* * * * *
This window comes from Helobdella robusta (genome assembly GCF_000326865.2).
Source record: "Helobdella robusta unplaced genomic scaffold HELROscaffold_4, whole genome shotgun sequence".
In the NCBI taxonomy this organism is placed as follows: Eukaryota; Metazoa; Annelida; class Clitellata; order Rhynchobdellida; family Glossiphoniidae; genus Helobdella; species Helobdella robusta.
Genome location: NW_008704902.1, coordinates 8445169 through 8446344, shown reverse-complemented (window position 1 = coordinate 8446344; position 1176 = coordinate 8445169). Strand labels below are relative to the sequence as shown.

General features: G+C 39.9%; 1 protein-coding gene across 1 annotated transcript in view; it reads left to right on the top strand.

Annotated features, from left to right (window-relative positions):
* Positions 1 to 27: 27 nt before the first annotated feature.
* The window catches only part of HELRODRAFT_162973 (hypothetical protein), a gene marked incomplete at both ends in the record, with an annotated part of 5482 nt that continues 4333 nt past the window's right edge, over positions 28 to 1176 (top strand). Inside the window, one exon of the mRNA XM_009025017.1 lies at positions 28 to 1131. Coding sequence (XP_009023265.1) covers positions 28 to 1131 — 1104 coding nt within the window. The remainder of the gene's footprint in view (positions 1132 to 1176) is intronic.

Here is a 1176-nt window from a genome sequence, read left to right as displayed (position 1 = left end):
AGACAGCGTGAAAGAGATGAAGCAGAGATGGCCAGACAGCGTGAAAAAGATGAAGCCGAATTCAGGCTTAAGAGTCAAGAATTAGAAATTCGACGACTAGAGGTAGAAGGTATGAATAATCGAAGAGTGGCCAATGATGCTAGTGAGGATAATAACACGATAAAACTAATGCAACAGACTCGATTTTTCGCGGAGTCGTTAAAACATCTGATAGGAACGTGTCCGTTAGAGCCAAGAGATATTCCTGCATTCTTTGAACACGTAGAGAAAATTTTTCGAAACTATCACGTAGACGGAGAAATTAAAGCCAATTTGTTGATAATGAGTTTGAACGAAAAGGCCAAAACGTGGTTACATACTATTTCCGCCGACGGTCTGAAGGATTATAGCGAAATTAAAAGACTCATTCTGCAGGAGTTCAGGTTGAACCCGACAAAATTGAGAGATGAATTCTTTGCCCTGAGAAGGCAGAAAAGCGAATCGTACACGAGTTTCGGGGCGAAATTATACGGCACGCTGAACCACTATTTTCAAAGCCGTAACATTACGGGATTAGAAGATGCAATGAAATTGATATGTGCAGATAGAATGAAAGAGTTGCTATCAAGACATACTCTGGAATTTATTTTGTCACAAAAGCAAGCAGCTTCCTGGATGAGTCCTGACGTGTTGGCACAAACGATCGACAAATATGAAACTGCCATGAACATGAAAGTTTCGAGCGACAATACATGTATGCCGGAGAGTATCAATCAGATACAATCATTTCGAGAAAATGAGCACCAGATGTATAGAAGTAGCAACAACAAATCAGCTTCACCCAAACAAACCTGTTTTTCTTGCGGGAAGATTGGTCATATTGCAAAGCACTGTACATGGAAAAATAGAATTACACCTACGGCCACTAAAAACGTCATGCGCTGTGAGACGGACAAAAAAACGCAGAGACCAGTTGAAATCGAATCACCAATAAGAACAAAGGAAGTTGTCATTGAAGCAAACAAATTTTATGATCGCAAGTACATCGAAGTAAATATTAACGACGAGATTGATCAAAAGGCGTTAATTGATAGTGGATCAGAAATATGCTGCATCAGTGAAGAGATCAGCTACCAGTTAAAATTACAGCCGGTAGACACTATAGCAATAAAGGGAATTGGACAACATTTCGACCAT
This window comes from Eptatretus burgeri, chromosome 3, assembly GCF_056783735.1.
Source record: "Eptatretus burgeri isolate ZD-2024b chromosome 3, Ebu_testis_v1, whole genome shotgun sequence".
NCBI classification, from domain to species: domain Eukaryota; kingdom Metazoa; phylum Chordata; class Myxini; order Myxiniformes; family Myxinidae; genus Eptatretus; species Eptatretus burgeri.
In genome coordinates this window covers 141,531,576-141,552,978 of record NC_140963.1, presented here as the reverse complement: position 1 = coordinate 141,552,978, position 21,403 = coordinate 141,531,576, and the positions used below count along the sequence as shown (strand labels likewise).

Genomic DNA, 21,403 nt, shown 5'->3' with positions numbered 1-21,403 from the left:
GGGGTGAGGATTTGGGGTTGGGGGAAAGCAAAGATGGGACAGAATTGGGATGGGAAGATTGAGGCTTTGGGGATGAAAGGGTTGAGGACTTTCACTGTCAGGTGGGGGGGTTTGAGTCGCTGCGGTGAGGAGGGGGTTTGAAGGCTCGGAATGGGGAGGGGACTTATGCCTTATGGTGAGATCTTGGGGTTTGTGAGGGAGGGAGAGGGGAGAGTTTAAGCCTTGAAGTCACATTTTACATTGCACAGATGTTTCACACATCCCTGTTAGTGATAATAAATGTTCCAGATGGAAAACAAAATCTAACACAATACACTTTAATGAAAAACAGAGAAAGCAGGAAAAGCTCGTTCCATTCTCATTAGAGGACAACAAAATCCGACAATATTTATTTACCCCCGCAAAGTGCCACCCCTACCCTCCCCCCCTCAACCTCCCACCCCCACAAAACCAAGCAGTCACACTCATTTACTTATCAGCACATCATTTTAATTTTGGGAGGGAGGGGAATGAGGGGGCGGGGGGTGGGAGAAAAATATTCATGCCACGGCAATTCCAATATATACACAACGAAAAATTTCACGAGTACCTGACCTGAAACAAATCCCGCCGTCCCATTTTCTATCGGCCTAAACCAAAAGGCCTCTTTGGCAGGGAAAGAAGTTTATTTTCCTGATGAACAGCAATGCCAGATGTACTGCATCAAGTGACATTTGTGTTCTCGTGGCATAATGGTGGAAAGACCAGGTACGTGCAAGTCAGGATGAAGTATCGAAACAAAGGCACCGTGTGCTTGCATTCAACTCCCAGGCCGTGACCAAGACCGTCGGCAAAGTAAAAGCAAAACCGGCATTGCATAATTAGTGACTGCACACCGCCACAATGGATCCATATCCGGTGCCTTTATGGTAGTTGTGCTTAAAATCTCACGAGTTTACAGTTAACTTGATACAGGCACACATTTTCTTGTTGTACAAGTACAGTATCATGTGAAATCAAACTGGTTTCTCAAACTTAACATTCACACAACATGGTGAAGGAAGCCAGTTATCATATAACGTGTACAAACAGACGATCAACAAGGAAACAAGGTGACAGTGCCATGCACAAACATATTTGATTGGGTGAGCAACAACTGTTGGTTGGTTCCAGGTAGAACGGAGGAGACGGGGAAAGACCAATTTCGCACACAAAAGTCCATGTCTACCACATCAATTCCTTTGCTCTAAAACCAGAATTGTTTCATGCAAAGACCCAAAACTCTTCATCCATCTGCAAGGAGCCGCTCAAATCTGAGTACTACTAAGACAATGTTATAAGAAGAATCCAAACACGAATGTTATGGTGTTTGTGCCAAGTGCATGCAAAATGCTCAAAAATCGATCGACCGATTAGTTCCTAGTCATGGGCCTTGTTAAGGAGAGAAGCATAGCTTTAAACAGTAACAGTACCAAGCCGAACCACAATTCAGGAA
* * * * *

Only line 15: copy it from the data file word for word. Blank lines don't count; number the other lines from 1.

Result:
Genomic DNA, 21,403 nt, shown 5'->3' with positions numbered 1-21,403 from the left: